“Pour a double gin,
here’s to your double chin”
Back when Adam Sandler was, you know, tolerable, he did rom-coms like 1998’s The Wedding Singer and where even moderately successful films go, musical theatre adaptations surely follow. Tim Herlihy adapts his own screenplay along with lyricist Chad Beguelin, and original music comes from Matthew Sklar, and the result is a perfectly competent piece of musical theatre which is fun without ever really being fantastic.
Opening at Leicester’s Curve ahead of a 8 month long UK tour (dates and venue at the end of this review), you can see where Nick Winston’s production has made its key decisions – Francis O’Connor’s set has its eye on quick get-outs and so Jack Henry’s video projections do a lot of the heavy lifting in setting the 80s milieu. And the casting mixes West End reliability with TV name recognition, the cherry on the cake of course being Ruth Madoc. Continue reading “Review: The Wedding Singer, Curve”
“You can never go back to before”
Mother may spend a song telling us that we can never go ‘Back To Before’ but fortunately you can go back to Ragtime with no fear. And in a post-election climate, it can’t help but feel even more charged as the USA finds itself at a(nother) momentous point in its history. You can read my original review here and if anything, Thom Southerland’s production has gotten even better as the actor-musicians feel even more confident and comfortable.
Leading performances from Jennifer Saayeng and Ako Mitchell, Earl Carpenter and Anita Louise Combe, and Gary Tushaw remain powerful as ever. But on second viewing I enjoyed watching ensemble members and just how damn hard they’re working – Kate Robson-Stuart, Christopher Dickins and James Mack particularly standing out for me… If you’ve not seen the show yet, there’s a trailer below for your delectation but move quickly, there’s less than a month less of the run. Continue reading “Re-review: Ragtime, Charing Cross”
“And say to those who blame us for the way we chose to fight
That sometimes there are battles that are more than black or white.”
It’s impossible to watch Ragtime right now without marvelling at its relevance to the current US presidential election campaign and the lessons that were right there for Donald Trump and his team to learn. For in many ways, the show – written by Ahrens and Flaherty with book by Terrence McNally from EL Doctorow’s novel – is about the development of the modern American nation and identifies three key groups instrumental in that societal change in women, African-Americans and immigrant communities, the very people Trump has done his damnedest to alienate.
Politics aside, what’s more significant is the magical touch that director Thom Southerland seems to have when it comes to reconceiving musicals, as his actor-musician production here at the Charing Cross Theatre is an extraordinary success. Keeping most of his 24-strong company onstage throughout amplifies the overarching humanity of its storytelling, reminding us that these are all of our stories regardless of whichever group we ‘belong’. Combined with the expert musicality onstage and an ingenious design from Tom Rogers and Toots Butcher, it’s an irresistible adaptation that shouldn’t be missed. Continue reading “Review: Ragtime, Charing Cross”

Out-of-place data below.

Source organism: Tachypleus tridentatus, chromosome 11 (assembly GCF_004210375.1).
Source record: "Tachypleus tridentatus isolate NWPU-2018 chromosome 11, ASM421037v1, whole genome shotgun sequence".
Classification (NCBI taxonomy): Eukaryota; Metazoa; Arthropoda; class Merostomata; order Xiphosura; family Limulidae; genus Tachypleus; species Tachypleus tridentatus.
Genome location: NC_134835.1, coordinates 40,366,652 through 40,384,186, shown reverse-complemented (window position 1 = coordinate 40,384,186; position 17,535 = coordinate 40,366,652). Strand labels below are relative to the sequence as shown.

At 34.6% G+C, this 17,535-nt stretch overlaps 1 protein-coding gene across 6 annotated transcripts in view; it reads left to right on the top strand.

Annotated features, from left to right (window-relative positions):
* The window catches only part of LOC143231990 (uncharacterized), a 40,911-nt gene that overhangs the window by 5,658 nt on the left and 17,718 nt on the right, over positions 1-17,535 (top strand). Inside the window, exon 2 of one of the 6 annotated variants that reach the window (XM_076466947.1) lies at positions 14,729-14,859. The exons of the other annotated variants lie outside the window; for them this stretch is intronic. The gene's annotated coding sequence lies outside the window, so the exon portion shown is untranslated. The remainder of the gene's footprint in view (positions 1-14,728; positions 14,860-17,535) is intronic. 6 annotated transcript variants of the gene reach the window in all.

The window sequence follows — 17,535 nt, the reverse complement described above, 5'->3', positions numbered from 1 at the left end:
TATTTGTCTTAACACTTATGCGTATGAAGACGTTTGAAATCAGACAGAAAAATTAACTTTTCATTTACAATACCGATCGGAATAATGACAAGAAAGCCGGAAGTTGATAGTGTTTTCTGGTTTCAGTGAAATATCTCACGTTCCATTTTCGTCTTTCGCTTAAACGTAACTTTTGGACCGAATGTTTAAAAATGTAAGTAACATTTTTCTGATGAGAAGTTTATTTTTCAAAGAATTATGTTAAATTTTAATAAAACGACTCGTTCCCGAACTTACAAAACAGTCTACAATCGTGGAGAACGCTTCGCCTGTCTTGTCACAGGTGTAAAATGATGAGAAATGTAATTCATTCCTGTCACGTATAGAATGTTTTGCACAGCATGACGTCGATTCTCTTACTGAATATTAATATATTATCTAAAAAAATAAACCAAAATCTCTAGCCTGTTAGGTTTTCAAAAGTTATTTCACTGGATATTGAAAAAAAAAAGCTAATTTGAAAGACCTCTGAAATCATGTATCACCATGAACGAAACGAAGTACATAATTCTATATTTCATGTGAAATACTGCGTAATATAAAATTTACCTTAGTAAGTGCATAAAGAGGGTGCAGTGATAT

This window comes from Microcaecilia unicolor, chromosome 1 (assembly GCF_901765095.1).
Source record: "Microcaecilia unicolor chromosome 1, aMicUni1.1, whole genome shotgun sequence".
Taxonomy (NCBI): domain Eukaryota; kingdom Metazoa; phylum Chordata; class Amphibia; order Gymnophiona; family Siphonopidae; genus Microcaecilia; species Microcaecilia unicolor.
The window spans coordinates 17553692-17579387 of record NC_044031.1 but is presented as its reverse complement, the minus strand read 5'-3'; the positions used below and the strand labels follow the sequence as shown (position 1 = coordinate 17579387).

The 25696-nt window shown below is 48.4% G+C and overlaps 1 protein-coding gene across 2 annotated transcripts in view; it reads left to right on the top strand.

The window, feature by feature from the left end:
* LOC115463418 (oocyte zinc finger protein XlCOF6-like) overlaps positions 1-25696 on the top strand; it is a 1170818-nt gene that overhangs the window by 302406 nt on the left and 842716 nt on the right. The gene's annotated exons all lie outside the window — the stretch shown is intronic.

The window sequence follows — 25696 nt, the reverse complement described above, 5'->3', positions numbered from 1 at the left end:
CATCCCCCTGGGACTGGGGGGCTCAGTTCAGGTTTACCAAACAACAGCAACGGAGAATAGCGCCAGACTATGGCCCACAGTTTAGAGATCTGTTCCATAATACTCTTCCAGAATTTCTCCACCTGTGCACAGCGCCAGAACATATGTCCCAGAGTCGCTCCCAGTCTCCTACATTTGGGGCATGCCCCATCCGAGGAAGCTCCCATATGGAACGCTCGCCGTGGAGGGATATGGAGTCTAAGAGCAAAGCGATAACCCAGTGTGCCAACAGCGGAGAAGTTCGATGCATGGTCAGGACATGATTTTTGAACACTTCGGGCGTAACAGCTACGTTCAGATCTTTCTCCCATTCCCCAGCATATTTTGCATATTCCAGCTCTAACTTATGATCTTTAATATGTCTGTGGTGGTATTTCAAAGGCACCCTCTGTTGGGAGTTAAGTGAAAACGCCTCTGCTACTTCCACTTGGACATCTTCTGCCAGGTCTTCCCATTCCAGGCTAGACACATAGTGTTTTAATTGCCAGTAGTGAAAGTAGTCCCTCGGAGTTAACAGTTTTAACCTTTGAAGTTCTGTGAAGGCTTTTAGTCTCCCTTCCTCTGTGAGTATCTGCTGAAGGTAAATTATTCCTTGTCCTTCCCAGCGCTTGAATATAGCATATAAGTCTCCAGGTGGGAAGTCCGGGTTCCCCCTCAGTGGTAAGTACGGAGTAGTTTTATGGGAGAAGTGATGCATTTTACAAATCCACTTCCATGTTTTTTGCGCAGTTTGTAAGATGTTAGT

“As a child I went wild when a band played
How I ran to the man when his hand swayed”
How else would you start December but with two theatrical productions of White Christmas
in quick succession… But where London has a more predictable, traditional take on the hoary old classic with the well-established touring production faithfully replicated, Leeds has a reimagined and reinvigorated version which makes it altogether a more intriguing proposition in the hands of esteemed director Nikolai Foster (whose forthcoming artistic directorship of the Curve in Leicester looks to be most promising indeed) (PS he’s no relation).
I left the Dominion Theatre in London quite well inclined to the show as it does tick all the boxes, perhaps in a somewhat perfunctory manner but with dollops of old-school charm. But freed from those constrictions, Foster is able to give us a fresh new take which is retro rather than old-fashioned, taking its cues from 50s Americana in Matthew Wright’s glorious revolving design. And with arrangements refreshed with a real musical intimacy and integrity by orchestrator Jason Carr and choreography revitalised by Nick Winston, this is a creative team firing on all cylinders.
And delivering the fruits of their labour is a cracking cast who bring an unexpected depth to the we-gotta-put-on-a-show story. The root of Darren Day and Oliver Tompsett’s relationship as Hollywood stars is firmly in their shared past as WWII veterans and Emma Williams and Holly Dale Spencer, as the Haynes sisters for whom they fall on their Vermont holiday, perfectly capture the contemporary sensuality which is just irresistible. And so as Bob and Phil and Betty and Judy sing and dance their way to saving the day, their combined chemistry ensures a real investment in the show (even as it stretches out just a tad too long) especially in Williams and Spencer’s heartwarmingly lovely performances.
There’s great support from the rest of the talented company too – Melanie La Barrie darn well nearly steals another musical (after a barnstorming turn in Guys and Dolls
– seriously, when is someone going to put this woman front and centre in a show?!) with a show-stopping rendition of ‘Let Me Sing and I’m Happy’, Siôn Tudor Owen’s Ezekiel Foster (no relation to Nikolai, or me for that matter) and Andrew Jarvis’ General Waverly both light up the stage in their own way, and the cumulative effect of everyone’s enthusiasm more than fills the vast auditorium as the long-awaited comes to pass as it surely must do. London 0 Leeds 1 by my count.
Running time: 2 hours 40 minutes (with interval)
Booking until 17th January